Corporate Tax
Business families need to be clear that creating a family-linked foundation is not a way out from paying the UAE corporate tax. Image Credit: Supplied

Since UAE’s introduction of corporate tax, the concept of a ‘family foundation’ is frequently discussed, especially among business families. What it means is setting up a foundation or trust aimed to protect as well as manage the wealth of an individual or family engaged in running successful businesses.

It is often viewed as an alternative to wills when it comes for succession planning.

It is believed – and widely promoted - that family foundations could be used to save on corporate tax. The reason is apparent - a family foundation could apply to the Federal Tax Authority to be treated as a ‘pass-through’, i.e., an unincorporated partnership.

As ‘natural persons’ are generally not subject to corporate tax on their incomes unless conducting business, an impression is created that income of family foundation could be protected from corporate tax.

The tax laws make it abundantly clear family foundations are not a tax planning tool. FTA’s approval to a family foundation is conditional upon demonstrating that the principal purpose of such a foundation is not the avoidance of corporate tax.

Purpose of family foundation

A family foundation can be established for the benefit of identified or identifiable natural persons, or for the benefit of the public, or for both. The principal activity should be to receive, hold, invest, disburse, or otherwise manage assets or funds associated with savings or investment.

These are generally restricted to holding, investing and/or managing assets and funds. Such activities would not have constituted a business even if undertaken directly by natural persons.

Prohibition from conducting business

To seek the status of a ‘pass through’ for tax purposes, a family foundation should not conduct any activity that would have constituted a business if undertaken - or its assets held - directly by natural persons (i.e. the founder, settlor or any beneficiary). With that be the primary condition, any plan to explore family foundation as a tax saving tool should be revisited by business owners.

The subtle difference is critical to understand the tax implications. A family foundation could own the shares of a manufacturing company. But could a family foundation conduct manufacturing operations by owning individual manufacturing assets and be treated as a pass through? Could a family foundation conduct vacation rental business – otherwise taxable in the hands of individuals - without being subject to tax?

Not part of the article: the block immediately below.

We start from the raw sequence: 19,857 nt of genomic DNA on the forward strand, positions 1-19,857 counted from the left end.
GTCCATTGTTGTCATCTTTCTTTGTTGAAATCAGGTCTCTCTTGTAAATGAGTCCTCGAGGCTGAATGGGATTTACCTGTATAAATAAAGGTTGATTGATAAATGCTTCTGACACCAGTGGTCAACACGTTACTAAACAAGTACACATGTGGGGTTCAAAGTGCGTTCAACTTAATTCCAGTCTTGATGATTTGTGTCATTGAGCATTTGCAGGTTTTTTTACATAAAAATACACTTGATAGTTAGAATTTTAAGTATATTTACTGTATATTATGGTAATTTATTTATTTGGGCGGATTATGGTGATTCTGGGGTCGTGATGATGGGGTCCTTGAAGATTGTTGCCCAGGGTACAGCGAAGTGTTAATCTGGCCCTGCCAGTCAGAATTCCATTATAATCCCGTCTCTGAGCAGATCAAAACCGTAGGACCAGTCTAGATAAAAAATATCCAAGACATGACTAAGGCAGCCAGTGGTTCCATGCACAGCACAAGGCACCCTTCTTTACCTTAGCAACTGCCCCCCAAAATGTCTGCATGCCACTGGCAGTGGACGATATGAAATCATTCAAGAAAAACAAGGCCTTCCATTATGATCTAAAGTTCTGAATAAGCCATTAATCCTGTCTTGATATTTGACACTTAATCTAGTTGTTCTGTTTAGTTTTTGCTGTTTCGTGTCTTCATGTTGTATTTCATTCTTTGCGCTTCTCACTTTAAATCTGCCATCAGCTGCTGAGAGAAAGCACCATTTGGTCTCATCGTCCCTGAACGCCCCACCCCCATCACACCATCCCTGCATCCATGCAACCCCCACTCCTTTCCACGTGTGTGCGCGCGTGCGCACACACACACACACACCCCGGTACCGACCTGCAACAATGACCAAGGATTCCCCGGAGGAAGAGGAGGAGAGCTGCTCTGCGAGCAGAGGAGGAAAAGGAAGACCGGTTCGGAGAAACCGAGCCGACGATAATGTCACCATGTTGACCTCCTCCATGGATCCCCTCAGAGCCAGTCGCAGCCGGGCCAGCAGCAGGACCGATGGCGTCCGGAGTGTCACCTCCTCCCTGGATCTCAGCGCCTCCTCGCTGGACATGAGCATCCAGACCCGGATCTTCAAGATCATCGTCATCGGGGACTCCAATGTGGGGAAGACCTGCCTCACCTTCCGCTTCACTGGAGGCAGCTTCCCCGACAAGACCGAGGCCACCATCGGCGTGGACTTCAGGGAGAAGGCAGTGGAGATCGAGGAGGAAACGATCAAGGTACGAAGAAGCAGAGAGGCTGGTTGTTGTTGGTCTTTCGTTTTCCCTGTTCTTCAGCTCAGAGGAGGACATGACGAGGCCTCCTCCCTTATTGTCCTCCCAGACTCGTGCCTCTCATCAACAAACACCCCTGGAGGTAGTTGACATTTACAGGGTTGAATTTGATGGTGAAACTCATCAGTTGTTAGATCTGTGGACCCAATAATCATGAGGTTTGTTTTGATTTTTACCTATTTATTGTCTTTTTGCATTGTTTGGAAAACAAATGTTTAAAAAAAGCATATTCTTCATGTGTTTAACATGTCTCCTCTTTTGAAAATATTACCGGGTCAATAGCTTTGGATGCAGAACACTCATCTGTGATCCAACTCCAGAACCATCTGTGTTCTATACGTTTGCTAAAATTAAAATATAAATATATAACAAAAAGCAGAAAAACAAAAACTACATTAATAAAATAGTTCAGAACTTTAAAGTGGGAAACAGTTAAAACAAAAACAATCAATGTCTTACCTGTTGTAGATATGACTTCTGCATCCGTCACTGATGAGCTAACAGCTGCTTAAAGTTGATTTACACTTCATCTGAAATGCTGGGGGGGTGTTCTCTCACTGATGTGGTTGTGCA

Reference in corporate tax laws

Family foundations (including certain trusts) are independent juridical persons with a separate legal personality. Any activity undertaken by a juridical person is automatically considered as a business/business activity for corporate tax purposes.

Similarly, any assets held by a juridical person is also deemed to be a business asset. The family foundations would therefore be subject to corporate tax in their own right.

To prevent unintended and adverse tax implications, family foundations have been allowed to seek FTA’s approval to be treated as ‘unincorporated partnerships’. This would result in the founder, settlor and/or beneficiaries to be considered as the respective owners of the assets and funds held by the foundation.

The Ministry of Finance has stated in its FAQs that other types of trusts (for example, trusts established in DIFC or ADGM) are a contractual relationship between two or more persons and do not have separate legal personality, and will by default be treated as transparent vehicles for corporate tax.

Implications on individual beneficiaries

They could be individually subject to corporate tax if they are conducting a business or business activity. Such individuals would be required to register for corporate tax, wherever applicable. If the beneficiaries of a family foundation are non-resident persons, the tax implications thereon needs analysis as per the nature of income and the tax code.

Stating the provisions of the tax code should not be mistakenly accepted as an explanation of the tax code. The family foundation planning needs a precise analysis to drive tax benefits.